Have TV billions made the English Premier League more competitive?
Next season, the Premier League will see a new TV deal worth $7.77 billion a year come into place, a 71% increase on the current deal. TV riches have made the Premier League more competitive domestically, but will this hurt English teams in Europe?
The new Premier League TV deal coming into effect in 2016/17 is set to make English football’s top division even more competitive. The three-year deal is worth USD$7.72 billion, with 95% of the TV income going directly to clubs. That means $7.4 billion spread over three years will go to Premier League teams, with the 20th-placed club earning over $149m next season.
Upon the announcement of the deal, Stoke City chairman Peter Coates said: "It is a bit over the top to call it obscene. It is an awful lot of money, but we have a responsibility to football as a whole and I am sure we will exercise that responsibility."
Stoke have been one of this season’s success stories. For such a club to be able to bring in the likes of former Bayern and Inter winger Xherdan Shaqiri is just staggering, and would have been unthinkable just a few years back. Now Stoke have a front three of Shaqiri, former Barcelona prodigy Bojan, and Dutch flyer Ibrahim Afellay. Wages, bonuses, transfer budgets: the TV deal has opened up new possibilities for even the most unlikely of English clubs.
Best Premier League in a few years, it must be said. TV money has been used quite well. So many good teams. No top teams of course.— reverse_ball (@reverse_ball) November 28, 2015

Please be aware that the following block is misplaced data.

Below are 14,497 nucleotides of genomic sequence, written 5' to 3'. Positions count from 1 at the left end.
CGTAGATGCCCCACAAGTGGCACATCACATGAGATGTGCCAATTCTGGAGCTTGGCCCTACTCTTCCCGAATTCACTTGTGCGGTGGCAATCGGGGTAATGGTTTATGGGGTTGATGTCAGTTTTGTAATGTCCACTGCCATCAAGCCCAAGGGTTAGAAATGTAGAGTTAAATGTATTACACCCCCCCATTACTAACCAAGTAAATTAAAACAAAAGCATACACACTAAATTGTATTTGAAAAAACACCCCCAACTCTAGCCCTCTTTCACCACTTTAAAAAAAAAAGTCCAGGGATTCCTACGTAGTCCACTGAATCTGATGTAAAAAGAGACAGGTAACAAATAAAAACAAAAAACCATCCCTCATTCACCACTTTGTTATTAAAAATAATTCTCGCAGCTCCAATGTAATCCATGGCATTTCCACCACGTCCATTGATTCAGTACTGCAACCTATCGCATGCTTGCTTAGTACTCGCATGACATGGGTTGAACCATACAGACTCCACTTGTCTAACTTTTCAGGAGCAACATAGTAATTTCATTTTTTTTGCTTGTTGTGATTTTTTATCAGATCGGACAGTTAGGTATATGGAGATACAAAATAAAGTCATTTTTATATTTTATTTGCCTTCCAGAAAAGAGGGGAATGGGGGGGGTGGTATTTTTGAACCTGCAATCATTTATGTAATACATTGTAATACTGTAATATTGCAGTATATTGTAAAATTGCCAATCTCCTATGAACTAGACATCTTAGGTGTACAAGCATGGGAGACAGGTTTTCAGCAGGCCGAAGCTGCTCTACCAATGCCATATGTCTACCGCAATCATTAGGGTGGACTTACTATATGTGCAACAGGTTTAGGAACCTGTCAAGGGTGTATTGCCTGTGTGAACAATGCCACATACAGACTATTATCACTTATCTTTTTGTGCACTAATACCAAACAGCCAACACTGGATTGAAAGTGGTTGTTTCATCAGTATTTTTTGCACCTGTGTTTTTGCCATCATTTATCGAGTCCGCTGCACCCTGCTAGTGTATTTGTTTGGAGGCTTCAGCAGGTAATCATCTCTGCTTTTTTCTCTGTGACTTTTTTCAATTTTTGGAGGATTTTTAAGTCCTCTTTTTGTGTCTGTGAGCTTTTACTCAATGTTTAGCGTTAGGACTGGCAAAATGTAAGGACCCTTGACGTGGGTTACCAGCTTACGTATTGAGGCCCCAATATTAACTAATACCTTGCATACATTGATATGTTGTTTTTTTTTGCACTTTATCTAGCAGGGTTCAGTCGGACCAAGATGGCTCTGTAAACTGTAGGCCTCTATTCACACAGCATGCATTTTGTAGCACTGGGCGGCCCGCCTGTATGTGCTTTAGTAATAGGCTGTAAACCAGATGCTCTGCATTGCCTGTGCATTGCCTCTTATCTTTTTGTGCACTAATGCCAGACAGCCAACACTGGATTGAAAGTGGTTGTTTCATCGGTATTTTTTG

The longer-term, and unintended, impact of the ever-rising TV deals is likely to be on English teams' competitiveness in Europe. TV schedules determine when teams play in the league, leading to English clubs that participate in Europe having less than 72 hours between an away trip on the continent and a Saturday or Sunday game in the league.
While other leagues – most notably La Liga and Bundesliga - assist their clubs by moving their league fixtures in order to give teams more time to prepare for European games, the Premier League schedule doesn't accommodate clubs the same way.
In addition, the extra income translates into Premier League teams being quoted higher transfer fees across Europe. Combine this with English teams reluctant to sell to their domestic rivals and the ability to withstand substantial transfer bids, and you have a league that's unable to buy the players they need despite having the means to do so.
One telling stat highlights how Premier League teams have fallen back in Europe this decade while earning more and more from TV income with every new rights deal.
In 2008-2009, the Premier League boasted three teams in the final four of the UEFA Champions league. In the six years since, the Premier League has had only three representatives in Champions League semifinals: Manchester United once (2010-11), and Chelsea twice, including the season the Blues won the competition (2011-12).
Of the 24 semifinal spots this decade, England has claimed one-in-eight. Spain has claimed 11; Germany: seven.
Is it better to be rich or successful? The Premier League is proof that money is not the answer to all life’s problems.